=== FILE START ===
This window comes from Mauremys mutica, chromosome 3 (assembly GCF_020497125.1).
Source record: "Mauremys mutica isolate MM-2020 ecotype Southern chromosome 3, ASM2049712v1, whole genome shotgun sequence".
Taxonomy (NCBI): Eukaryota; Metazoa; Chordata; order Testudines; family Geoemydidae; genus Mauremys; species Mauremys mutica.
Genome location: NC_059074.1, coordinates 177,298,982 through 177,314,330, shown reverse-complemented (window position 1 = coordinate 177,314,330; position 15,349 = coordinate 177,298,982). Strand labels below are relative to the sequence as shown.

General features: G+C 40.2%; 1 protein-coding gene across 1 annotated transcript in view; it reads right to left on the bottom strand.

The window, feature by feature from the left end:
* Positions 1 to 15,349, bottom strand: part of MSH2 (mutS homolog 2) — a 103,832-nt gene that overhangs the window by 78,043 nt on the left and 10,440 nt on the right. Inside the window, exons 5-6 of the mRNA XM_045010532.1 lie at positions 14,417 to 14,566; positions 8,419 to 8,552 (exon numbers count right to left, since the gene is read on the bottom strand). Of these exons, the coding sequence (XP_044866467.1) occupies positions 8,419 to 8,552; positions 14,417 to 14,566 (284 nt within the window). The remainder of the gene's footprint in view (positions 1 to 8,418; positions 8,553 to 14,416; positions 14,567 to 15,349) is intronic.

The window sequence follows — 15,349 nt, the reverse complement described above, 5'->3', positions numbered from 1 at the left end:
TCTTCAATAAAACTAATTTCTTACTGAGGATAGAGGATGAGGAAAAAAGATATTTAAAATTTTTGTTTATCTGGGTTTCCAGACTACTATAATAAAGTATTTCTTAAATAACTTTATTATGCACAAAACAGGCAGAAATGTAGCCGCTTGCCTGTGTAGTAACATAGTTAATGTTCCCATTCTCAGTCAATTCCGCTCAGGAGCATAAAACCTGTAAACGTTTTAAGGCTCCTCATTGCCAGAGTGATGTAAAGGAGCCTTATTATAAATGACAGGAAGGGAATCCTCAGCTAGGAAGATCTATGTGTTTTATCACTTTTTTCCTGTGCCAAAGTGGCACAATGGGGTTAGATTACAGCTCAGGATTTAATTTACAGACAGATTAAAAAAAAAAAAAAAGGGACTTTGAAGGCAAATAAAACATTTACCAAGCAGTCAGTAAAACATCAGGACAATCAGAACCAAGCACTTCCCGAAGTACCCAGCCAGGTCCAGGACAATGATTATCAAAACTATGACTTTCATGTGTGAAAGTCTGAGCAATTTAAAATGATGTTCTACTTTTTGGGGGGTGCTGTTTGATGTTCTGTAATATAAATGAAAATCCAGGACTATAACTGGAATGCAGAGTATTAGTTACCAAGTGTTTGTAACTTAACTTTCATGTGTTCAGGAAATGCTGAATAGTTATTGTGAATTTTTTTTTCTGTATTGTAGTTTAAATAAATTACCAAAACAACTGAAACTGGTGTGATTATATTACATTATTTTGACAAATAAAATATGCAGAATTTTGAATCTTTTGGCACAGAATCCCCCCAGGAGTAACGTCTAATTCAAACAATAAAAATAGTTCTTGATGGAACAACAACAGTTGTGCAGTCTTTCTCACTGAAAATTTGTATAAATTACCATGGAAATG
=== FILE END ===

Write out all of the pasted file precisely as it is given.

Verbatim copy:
This window comes from Mauremys mutica, chromosome 3 (assembly GCF_020497125.1).
Source record: "Mauremys mutica isolate MM-2020 ecotype Southern chromosome 3, ASM2049712v1, whole genome shotgun sequence".
Taxonomy (NCBI): Eukaryota; Metazoa; Chordata; order Testudines; family Geoemydidae; genus Mauremys; species Mauremys mutica.
Genome location: NC_059074.1, coordinates 177,298,982 through 177,314,330, shown reverse-complemented (window position 1 = coordinate 177,314,330; position 15,349 = coordinate 177,298,982). Strand labels below are relative to the sequence as shown.

General features: G+C 40.2%; 1 protein-coding gene across 1 annotated transcript in view; it reads right to left on the bottom strand.

The window, feature by feature from the left end:
* Positions 1 to 15,349, bottom strand: part of MSH2 (mutS homolog 2) — a 103,832-nt gene that overhangs the window by 78,043 nt on the left and 10,440 nt on the right. Inside the window, exons 5-6 of the mRNA XM_045010532.1 lie at positions 14,417 to 14,566; positions 8,419 to 8,552 (exon numbers count right to left, since the gene is read on the bottom strand). Of these exons, the coding sequence (XP_044866467.1) occupies positions 8,419 to 8,552; positions 14,417 to 14,566 (284 nt within the window). The remainder of the gene's footprint in view (positions 1 to 8,418; positions 8,553 to 14,416; positions 14,567 to 15,349) is intronic.

The window sequence follows — 15,349 nt, the reverse complement described above, 5'->3', positions numbered from 1 at the left end:
TCTTCAATAAAACTAATTTCTTACTGAGGATAGAGGATGAGGAAAAAAGATATTTAAAATTTTTGTTTATCTGGGTTTCCAGACTACTATAATAAAGTATTTCTTAAATAACTTTATTATGCACAAAACAGGCAGAAATGTAGCCGCTTGCCTGTGTAGTAACATAGTTAATGTTCCCATTCTCAGTCAATTCCGCTCAGGAGCATAAAACCTGTAAACGTTTTAAGGCTCCTCATTGCCAGAGTGATGTAAAGGAGCCTTATTATAAATGACAGGAAGGGAATCCTCAGCTAGGAAGATCTATGTGTTTTATCACTTTTTTCCTGTGCCAAAGTGGCACAATGGGGTTAGATTACAGCTCAGGATTTAATTTACAGACAGATTAAAAAAAAAAAAAAAGGGACTTTGAAGGCAAATAAAACATTTACCAAGCAGTCAGTAAAACATCAGGACAATCAGAACCAAGCACTTCCCGAAGTACCCAGCCAGGTCCAGGACAATGATTATCAAAACTATGACTTTCATGTGTGAAAGTCTGAGCAATTTAAAATGATGTTCTACTTTTTGGGGGGTGCTGTTTGATGTTCTGTAATATAAATGAAAATCCAGGACTATAACTGGAATGCAGAGTATTAGTTACCAAGTGTTTGTAACTTAACTTTCATGTGTTCAGGAAATGCTGAATAGTTATTGTGAATTTTTTTTTCTGTATTGTAGTTTAAATAAATTACCAAAACAACTGAAACTGGTGTGATTATATTACATTATTTTGACAAATAAAATATGCAGAATTTTGAATCTTTTGGCACAGAATCCCCCCAGGAGTAACGTCTAATTCAAACAATAAAAATAGTTCTTGATGGAACAACAACAGTTGTGCAGTCTTTCTCACTGAAAATTTGTATAAATTACCATGGAAATG